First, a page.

Record High: Homelessness in the United States Reaches Unprecedented Levels


US Homelessness Reaches Unprecedented Highs: Biden Administration Urges Urgent Solutions

According to statements made by the Biden administration, a recent report by the Department of Housing and Urban Development (HUD) reveals that homelessness in the United States has reached an all-time high as a result of rising housing costs and reduced assistance during the COVID-19 pandemic.

The HUD report, made public on Friday, indicates a staggering 12 percent increase in the number of people experiencing homelessness since last year, translating to over 70,000 additional cases.

This surge, observed during a January head count, represents the highest level of homelessness recorded since HUD began its comprehensive studies in 2007. HUD Secretary Marcia Fudge expressed the urgency of finding solutions to address this critical issue.

In a statement on the X platform (formerly Twitter), Fudge emphasized, “Homelessness should not exist in the United States.” She underscored the need for immediate support for proven solutions and strategies that aid in the swift exit from homelessness and work towards preventing homelessness in the first place.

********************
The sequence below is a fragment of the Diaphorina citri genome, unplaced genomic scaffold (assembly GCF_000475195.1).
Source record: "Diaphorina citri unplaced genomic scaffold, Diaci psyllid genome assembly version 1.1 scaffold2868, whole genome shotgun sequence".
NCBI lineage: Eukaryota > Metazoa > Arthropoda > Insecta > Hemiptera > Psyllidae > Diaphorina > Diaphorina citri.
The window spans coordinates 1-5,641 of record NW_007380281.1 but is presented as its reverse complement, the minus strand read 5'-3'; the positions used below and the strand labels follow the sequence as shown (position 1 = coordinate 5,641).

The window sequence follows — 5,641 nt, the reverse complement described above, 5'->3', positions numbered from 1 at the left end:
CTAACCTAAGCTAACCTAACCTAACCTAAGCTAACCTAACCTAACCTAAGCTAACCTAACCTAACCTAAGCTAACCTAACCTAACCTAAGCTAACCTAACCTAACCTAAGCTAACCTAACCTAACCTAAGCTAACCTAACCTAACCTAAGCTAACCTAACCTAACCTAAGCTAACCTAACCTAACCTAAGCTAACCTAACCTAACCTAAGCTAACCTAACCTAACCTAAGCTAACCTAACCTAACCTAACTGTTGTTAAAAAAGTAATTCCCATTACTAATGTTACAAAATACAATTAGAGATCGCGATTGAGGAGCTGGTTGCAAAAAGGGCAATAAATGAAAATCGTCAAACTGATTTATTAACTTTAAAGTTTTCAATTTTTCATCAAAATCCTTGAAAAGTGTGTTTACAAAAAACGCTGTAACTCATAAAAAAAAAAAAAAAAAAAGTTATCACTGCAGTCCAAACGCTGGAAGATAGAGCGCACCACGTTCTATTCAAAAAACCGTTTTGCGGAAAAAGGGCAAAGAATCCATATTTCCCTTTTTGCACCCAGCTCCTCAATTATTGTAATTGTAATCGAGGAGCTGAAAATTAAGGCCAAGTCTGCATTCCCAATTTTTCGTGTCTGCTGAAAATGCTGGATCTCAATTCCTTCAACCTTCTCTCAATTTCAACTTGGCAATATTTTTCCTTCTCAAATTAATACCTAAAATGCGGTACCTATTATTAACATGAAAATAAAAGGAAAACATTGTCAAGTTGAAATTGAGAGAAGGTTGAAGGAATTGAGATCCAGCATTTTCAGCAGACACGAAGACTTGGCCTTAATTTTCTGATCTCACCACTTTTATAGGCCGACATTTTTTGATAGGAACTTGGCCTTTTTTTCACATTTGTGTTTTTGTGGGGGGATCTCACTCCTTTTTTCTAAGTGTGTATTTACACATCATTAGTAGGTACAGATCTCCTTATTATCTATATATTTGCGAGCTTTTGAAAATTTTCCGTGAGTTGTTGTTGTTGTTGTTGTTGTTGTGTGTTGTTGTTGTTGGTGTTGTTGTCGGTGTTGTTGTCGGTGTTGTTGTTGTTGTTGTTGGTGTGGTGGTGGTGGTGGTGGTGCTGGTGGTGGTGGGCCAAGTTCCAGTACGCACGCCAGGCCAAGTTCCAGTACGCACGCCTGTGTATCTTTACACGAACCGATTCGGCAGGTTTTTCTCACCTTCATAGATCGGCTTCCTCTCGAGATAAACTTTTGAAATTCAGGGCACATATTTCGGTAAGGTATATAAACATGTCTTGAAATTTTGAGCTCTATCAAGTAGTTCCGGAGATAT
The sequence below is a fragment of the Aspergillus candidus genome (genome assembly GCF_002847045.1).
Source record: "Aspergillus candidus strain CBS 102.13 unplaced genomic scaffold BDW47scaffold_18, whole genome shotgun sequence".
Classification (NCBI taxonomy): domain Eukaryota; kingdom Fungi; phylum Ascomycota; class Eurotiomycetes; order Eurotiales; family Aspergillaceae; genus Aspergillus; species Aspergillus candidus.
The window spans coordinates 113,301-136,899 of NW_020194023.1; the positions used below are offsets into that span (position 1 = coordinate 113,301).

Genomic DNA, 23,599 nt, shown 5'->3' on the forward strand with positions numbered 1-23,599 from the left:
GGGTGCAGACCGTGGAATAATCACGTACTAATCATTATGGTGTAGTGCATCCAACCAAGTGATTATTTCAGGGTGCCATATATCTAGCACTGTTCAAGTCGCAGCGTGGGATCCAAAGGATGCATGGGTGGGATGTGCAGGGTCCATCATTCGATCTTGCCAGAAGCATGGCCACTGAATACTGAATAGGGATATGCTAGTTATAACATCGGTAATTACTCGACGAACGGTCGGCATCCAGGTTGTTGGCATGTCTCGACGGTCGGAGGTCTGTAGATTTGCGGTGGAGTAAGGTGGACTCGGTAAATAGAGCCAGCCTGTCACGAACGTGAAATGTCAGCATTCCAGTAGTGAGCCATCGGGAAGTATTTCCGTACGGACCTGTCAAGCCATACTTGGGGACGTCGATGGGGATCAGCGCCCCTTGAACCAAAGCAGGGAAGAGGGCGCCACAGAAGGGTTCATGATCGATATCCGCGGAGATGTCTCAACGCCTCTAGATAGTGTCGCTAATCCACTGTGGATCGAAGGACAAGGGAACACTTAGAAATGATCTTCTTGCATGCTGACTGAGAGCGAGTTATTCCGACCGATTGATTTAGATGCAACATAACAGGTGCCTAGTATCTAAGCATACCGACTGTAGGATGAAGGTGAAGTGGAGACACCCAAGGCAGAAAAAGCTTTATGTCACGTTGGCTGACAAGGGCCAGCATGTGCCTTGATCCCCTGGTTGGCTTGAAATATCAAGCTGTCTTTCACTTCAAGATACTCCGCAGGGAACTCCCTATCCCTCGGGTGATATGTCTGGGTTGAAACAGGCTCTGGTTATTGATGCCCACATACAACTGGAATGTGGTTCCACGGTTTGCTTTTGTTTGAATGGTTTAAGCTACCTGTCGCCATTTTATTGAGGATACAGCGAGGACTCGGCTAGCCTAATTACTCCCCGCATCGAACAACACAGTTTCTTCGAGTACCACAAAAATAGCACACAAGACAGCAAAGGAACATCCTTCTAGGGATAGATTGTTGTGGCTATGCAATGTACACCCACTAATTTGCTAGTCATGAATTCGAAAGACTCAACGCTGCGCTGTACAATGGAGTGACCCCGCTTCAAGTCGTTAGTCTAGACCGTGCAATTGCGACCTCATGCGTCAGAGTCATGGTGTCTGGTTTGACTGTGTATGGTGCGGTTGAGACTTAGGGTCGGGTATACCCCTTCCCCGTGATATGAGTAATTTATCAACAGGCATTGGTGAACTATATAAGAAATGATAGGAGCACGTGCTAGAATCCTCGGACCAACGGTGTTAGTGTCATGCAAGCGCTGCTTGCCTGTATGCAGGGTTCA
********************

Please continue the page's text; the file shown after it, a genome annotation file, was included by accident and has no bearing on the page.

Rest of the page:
The rise in homelessness is widespread, affecting individuals across all demographics. Families with children, in particular, experienced a striking increase of nearly 16 percent. For individuals, the increase was 11 percent.

Broken down by race, Asian Americans saw the largest surge in homelessness at 40 percent, while Black Americans constituted around 37 percent, and Hispanic or Latino individuals accounted for 33 percent of the total homeless population.

A noteworthy observation from the report is that over a quarter of the homeless population is aged 54 and above. Jeff Olivet, executive director of the U.S. Interagency Council on Homelessness, attributed various factors to the issue, highlighting the shortage of affordable homes and the high cost of housing as significant contributors.

Many Americans find themselves living paycheck to paycheck, leaving them just one crisis away from homelessness, according to Olivet.

Geographically, California, New York, Florida, and Washington host the largest populations of homeless individuals. However, New Hampshire and New Mexico have experienced the most substantial increases in homelessness, with spikes of 52 percent and 50 percent, respectively. New York follows closely with a 39 percent increase.

The HUD report also sheds light on a positive note, noting that the number of people experiencing homelessness has decreased in 25 states and Washington, D.C. Despite this, the overarching trend signals an urgent need for comprehensive and immediate action to address the growing crisis of homelessness in the United States.

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